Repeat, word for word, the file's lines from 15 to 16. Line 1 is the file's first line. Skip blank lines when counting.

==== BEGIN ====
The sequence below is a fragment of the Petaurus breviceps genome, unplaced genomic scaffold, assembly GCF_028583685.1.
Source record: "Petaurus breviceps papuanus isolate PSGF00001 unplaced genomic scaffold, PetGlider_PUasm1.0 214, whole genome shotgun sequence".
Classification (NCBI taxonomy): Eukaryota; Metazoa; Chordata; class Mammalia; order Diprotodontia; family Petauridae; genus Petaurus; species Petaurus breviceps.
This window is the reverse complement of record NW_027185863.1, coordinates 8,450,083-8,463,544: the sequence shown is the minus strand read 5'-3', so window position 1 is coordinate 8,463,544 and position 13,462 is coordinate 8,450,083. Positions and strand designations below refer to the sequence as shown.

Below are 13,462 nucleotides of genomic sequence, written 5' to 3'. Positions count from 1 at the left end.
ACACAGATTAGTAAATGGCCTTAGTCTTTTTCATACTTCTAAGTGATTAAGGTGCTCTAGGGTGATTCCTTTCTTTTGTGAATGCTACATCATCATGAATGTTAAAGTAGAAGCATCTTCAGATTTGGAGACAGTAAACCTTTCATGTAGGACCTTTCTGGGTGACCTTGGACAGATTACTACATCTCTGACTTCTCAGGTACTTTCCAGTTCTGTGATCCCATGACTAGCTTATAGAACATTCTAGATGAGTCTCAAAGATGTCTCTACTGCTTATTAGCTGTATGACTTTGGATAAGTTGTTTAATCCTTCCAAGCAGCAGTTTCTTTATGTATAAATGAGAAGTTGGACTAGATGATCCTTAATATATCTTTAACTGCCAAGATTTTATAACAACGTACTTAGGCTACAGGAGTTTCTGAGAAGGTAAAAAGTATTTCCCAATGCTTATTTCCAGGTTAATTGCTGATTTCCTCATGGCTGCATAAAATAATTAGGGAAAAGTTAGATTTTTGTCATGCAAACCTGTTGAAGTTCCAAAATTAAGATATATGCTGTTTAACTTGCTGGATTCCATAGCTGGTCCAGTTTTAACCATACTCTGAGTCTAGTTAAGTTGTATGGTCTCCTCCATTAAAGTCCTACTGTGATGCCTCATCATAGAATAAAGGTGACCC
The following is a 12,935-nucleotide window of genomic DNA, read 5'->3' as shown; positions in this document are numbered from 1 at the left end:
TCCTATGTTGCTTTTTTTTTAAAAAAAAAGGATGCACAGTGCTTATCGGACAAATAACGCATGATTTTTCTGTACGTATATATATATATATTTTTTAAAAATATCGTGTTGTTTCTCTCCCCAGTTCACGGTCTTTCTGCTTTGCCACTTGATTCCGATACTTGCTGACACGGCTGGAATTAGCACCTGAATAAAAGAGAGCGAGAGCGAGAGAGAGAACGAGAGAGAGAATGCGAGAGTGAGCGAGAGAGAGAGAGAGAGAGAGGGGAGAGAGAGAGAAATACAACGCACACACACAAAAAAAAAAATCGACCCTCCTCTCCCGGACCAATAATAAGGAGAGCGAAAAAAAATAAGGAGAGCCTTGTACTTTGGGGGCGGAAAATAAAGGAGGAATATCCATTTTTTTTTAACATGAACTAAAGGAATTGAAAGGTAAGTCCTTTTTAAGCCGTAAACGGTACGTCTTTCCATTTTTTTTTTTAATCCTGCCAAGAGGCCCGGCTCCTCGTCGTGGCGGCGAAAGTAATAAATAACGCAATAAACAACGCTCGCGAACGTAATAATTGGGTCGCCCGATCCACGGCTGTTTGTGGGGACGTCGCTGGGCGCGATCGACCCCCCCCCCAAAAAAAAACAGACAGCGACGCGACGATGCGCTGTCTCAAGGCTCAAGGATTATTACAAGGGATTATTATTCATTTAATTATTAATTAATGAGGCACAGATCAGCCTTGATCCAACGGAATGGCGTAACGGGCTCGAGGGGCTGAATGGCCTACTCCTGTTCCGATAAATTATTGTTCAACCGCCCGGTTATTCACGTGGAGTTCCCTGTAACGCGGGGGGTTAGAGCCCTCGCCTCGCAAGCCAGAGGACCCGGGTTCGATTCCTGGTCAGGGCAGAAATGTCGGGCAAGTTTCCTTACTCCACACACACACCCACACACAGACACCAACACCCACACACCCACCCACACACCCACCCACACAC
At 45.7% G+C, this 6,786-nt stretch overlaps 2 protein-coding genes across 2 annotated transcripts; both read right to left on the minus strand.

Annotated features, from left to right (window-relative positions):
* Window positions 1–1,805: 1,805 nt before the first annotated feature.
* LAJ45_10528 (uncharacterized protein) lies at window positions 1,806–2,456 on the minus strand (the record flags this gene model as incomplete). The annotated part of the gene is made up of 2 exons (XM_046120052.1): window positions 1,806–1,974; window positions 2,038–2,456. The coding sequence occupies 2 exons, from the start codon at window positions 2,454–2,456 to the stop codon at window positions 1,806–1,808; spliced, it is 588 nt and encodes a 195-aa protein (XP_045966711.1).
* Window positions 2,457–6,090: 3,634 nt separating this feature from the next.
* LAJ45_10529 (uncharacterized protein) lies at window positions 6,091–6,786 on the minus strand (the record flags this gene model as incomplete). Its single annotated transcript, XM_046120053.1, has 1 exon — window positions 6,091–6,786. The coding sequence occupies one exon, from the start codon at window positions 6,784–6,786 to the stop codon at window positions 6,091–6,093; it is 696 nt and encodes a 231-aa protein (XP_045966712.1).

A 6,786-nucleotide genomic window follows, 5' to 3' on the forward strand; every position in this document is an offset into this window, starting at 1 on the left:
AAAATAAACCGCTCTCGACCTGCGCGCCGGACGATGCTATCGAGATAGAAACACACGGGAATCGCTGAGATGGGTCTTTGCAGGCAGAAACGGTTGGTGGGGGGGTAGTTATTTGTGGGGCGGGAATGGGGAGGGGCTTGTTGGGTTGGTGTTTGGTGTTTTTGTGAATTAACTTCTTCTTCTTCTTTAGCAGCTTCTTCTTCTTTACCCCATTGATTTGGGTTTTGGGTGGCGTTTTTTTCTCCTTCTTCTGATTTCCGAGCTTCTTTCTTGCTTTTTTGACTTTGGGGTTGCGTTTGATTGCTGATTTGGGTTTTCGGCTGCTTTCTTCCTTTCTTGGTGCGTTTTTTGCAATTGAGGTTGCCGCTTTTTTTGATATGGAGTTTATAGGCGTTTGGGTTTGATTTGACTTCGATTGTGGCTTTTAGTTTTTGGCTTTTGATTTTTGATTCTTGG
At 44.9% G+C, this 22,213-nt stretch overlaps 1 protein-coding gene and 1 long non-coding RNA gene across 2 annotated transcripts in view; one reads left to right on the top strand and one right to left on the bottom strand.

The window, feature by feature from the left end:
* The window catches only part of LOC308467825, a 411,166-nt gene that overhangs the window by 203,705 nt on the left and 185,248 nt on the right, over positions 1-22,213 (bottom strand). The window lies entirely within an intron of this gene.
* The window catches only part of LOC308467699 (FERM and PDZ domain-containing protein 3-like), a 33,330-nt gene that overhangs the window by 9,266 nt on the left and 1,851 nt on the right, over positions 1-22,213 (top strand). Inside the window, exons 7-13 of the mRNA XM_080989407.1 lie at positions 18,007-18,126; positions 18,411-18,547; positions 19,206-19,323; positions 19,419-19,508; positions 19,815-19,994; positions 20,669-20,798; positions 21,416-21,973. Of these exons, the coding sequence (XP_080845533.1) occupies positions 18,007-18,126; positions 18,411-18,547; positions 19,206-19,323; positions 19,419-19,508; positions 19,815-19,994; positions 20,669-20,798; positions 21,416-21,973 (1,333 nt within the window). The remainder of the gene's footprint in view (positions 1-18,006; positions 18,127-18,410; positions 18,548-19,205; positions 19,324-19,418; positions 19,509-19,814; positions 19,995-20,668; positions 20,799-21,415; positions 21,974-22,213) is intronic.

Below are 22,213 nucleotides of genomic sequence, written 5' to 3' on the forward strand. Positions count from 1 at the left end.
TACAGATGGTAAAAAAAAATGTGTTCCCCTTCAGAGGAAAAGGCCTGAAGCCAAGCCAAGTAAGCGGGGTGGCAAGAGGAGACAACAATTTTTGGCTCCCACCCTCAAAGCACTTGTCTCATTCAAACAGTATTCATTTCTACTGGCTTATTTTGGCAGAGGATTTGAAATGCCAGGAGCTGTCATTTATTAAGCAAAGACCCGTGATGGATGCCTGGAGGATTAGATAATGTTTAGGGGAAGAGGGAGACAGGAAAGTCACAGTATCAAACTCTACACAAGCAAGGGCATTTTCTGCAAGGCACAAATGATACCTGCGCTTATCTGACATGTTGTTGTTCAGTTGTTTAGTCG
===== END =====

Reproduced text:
A 6,786-nucleotide genomic window follows, 5' to 3' on the forward strand; every position in this document is an offset into this window, starting at 1 on the left:
AAAATAAACCGCTCTCGACCTGCGCGCCGGACGATGCTATCGAGATAGAAACACACGGGAATCGCTGAGATGGGTCTTTGCAGGCAGAAACGGTTGGTGGGGGGGTAGTTATTTGTGGGGCGGGAATGGGGAGGGGCTTGTTGGGTTGGTGTTTGGTGTTTTTGTGAATTAACTTCTTCTTCTTCTTTAGCAGCTTCTTCTTCTTTACCCCATTGATTTGGGTTTTGGGTGGCGTTTTTTTCTCCTTCTTCTGATTTCCGAGCTTCTTTCTTGCTTTTTTGACTTTGGGGTTGCGTTTGATTGCTGATTTGGGTTTTCGGCTGCTTTCTTCCTTTCTTGGTGCGTTTTTTGCAATTGAGGTTGCCGCTTTTTTTGATATGGAGTTTATAGGCGTTTGGGTTTGATTTGACTTCGATTGTGGCTTTTAGTTTTTGGCTTTTGATTTTTGATTCTTGG